UVB-1 Broadband Calibration

Last Updated: January 21, 2015

We wish to acknowledge Kathleen O. Lantz, Cooperative Institute for Research in Environmental Sciences, University of Colorado; and NOAA/SRRB/ARL, Boulder, CO., for her assistance in preparing this section.

The UVB-1 broadband data measure the erythemal UV irradiance which is the total measured surface UV-B flux weighted by the erythemal action spectrum, i.e., that part of the UV-B spectrum responsible for sunburn on human skin (erythema) and DNA damage. The broadband instruments are calibrated assuming that the total ozone overhead at the site is 300 Dobson units (DU). This assumption can result in significant error if the true ozone value is either much higher or much lower than 300 DU. For example, if total ozone at the site is 200 DU, the erythemally-weighted irradiance at a solar zenith angle of 20 degrees will give erythema too low by approximately 15% unless a correction for the true ozone is applied. Coefficients that may be used to correct for ozone concentration depend of the solar zenith angle and have been measured at CUCF in the past. These coefficients are not currently updated due to funding changes at UVMRP. For more information regarding the original process for calibration of UVB-1 broadband radiometers, please refer to Lantz et al, 1999. Currently, a limited number of UVB-1 pyranometers are calibrated by CUCF and deployed at Mauna Loa Observatory (MLO) where they are used for standards for comparison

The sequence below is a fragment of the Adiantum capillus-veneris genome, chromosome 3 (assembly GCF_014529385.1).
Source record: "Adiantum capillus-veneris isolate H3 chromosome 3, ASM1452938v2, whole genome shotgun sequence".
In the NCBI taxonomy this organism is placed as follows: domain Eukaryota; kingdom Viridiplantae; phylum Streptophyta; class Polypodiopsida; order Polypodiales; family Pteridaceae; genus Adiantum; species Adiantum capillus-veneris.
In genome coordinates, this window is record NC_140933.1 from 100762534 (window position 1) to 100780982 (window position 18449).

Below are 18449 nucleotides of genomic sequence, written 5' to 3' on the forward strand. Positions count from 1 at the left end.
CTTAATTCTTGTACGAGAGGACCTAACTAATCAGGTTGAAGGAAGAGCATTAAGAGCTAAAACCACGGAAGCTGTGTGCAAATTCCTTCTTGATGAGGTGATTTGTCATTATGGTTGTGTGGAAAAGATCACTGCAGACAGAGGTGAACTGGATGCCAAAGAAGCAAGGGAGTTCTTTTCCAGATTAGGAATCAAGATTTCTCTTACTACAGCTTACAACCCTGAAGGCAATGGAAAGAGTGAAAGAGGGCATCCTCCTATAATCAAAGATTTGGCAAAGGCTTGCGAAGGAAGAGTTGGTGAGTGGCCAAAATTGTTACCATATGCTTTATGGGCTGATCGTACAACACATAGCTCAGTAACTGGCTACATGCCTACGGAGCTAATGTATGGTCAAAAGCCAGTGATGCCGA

UVB-1 pyranometers are calibrated against the most recently CUCF calibrated instruments that have been deployed at MLO. Instruments are sent to MLO and deployed alongside two or more standards that are deployed at MLO on a semi-permanent basis. The values from all the instruments deployed at MLO are used in the calibration of any individual instrument. The contribution of any instrument in the calibration process is weighted by the inverse time since the last calibration of that instrument, measured in days. The resulting formula to obtain the weighted erythemal irradiance is:

Iwt is the weighted erythemal irradiance derived from the daily average erythemal irradiances from all k UVB-1 instruments at MLO and Ik is the daily average erythemal irradiance from the kth instrument. This scheme insures that the most recent calibrations are relied on most. Then a calibration scaling factor is determined for each instrument using its average erythemal irradiance

This factor is subsequently applied as a factor to adjust the calibration of the kth instrument until a new calibration factor is obtained.